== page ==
"the hug came flying at me"

"The hug came flying at me. All I saw was thin blue and white stripes and a flash of brown hair. Then, there he was - attached to my side, grappling to me like he belongs there. This is the daily ritual of one 4 year old boy named Alex. He loves people like that everyday, not just me. He loves people with his whole heart and full body. Often, he has some extra wisdom to share while wrapped to me. Today, I learned about snake venom and also candles that super-heroes use at night time. I wish I could live like Alex for one glimmering moment yet I am most grateful to not only be witness to it but be a recipient of that kind of life power joy. All bundled in 40+ pounds of happiness."

If this energy could be harnessed, we could change the world in a blink.

sometimes we talk about god

Sometimes, we talk about super heroes, angels and princesses.

Sometimes, we talk about rocks, sand and mud.

Sometimes, we talk about love, heaven and God. We don't always have the answers or understand it all, but we talk and try to express ourselves.

Sometimes, God and the world are in our art.

Sometimes, it is good to talk about the world, and rivers, and heaven.
And, God.

my break-up letter with the Reggio Approach

 "do nothing without joy." - Loris Malaguzzi, founder of REA

Dear Reggio Emilia Approach,
I will start by saying: "It's not you, it's me".
Yet, that really wouldn't be the truth. It IS you. That is why this letter is so difficult to write.
[I really never thought I would write this letter because, like other long term relationships, one never thinks of them ending or changing. This pang to break-up came suddenly to me last week and I have thought deeply about whether or not to write these words. Like any other break-up, I stand strong in what I have to say yet it does not mean that my heart is not breaking.]
We have known each other - well, I have tried to know you - for over 20 years. You altered my teaching life in the most dramatic way when I was a brand new teacher. In turn, you have changed my actual life - the Who I Am and What I Consider Beautiful and How I Respect Children. I am a better, more thoughtful and patient educator. I am a better narrator. I am a better photographer. You changed me and I will always be indebted to you for the gift of loving being an early learning educator.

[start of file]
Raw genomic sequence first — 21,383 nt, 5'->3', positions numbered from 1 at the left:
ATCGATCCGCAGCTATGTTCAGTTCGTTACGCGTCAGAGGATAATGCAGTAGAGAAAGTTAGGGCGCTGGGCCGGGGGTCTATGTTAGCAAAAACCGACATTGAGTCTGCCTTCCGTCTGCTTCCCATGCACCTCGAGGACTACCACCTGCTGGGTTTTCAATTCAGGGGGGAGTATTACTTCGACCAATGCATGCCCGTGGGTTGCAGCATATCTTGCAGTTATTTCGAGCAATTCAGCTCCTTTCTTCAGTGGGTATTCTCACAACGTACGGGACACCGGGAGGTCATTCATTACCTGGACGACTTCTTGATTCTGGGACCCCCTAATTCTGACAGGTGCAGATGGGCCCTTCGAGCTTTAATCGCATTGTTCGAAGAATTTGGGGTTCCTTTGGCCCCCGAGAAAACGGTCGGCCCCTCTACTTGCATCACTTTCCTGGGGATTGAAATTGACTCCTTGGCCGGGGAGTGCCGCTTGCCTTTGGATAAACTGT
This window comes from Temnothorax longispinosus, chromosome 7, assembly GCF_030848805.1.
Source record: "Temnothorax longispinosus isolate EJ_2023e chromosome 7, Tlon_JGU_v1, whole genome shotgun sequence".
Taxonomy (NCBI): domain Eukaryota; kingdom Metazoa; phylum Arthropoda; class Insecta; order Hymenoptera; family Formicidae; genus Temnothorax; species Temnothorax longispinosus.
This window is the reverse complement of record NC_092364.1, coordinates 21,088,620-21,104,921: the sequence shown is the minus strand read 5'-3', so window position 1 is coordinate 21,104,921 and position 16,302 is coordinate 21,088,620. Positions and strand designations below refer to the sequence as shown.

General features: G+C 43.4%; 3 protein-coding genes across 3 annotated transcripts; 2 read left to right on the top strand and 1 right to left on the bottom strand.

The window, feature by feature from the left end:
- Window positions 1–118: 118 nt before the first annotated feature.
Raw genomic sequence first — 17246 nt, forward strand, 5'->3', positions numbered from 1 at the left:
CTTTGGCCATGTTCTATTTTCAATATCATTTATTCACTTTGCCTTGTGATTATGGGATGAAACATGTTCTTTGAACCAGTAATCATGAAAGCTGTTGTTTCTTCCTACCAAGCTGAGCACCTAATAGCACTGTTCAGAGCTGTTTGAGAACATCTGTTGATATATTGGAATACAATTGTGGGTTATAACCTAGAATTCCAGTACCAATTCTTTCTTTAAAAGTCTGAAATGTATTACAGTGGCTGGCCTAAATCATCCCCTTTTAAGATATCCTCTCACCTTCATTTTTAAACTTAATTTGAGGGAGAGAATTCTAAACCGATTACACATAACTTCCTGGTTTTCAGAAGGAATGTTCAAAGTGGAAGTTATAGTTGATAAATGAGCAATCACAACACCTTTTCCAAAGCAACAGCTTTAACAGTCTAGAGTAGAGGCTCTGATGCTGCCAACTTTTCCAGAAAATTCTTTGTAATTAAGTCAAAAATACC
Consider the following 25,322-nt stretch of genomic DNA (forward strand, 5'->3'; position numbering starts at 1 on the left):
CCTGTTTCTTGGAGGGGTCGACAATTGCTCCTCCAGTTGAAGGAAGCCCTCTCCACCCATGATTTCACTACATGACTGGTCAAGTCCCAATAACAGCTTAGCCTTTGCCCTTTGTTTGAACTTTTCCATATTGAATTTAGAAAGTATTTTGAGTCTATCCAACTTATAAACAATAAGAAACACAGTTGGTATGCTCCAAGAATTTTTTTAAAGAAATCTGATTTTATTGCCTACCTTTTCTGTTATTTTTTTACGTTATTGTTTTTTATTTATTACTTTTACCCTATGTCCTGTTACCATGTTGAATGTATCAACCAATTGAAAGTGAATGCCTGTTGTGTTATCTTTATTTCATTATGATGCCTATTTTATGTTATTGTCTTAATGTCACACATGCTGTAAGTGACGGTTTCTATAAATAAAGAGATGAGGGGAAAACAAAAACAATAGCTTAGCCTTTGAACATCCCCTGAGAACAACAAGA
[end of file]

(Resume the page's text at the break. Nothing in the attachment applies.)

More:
[When I was a younger teacher, I thought perhaps I should study the Italian language, I should always use mirrors, I should use black slender ink pens, and - without question - I should have a giant slab of clay just there in the center of the table for children to explore everyday]
However, over all these years, the you that I understand has become something else to millions of others from around the world. You are misinterpreted and misrepresented. You are THE Approach to early education that nearly all who get a glimpse of you begin to introduce themselves by saying: "I am a teacher inspired by the values of Reggio Emilia". Who wouldn't be inspired by you? It is inconceivable to not be inspired by you. The Rights of Children, the Environment as Third Teacher, the Teacher as Researcher, the documentation, photography, natural materials, clay, community, food, light, dialogues...it is all so inspirational. And, we cannot forget The City. The city itself is so inspirational.
[Sigh. I am thinking of the Lions in the Piazza, the Amusement Park for the Birds, the study of Crowds and the phenomenal world-renowned traveling Exhibit.]
 Of course, nearly all who are inspired by you are not from Your city. Nearly all who are inspired by you only see the the hard work you have already done for over 50 years to offer these beautiful, respectful schools to your families. The people from around the world who say "I am inspired by Reggio Emilia" are often trying to "DO" Reggio. Isn't that sort of funny? And a bit sad? That the highest quality early learning center in the world - you, Reggio Emilia - that prides itself on representing its own community, art, language, and culture is being REPLICATED by schools around the world? What happened here? What is missing in the RE message that most believers in you allow their own Culture, their own Children, their own City to not be represented in their School? Isn't it leaning towards crazy that each educator that is replicating you has completely lost the true beauty of their own footprint, their own mountains, their own curvy streets that surely lead to wondrously glorious places?
[I am remembering my first workshop with RE educators in 1992 in Boston. It was their first official lengthy workshop in the US, they spoke entirely in Italian, then their lecture was read aloud again in its entirety in English. One of the most amazing 4 days of my teaching life.]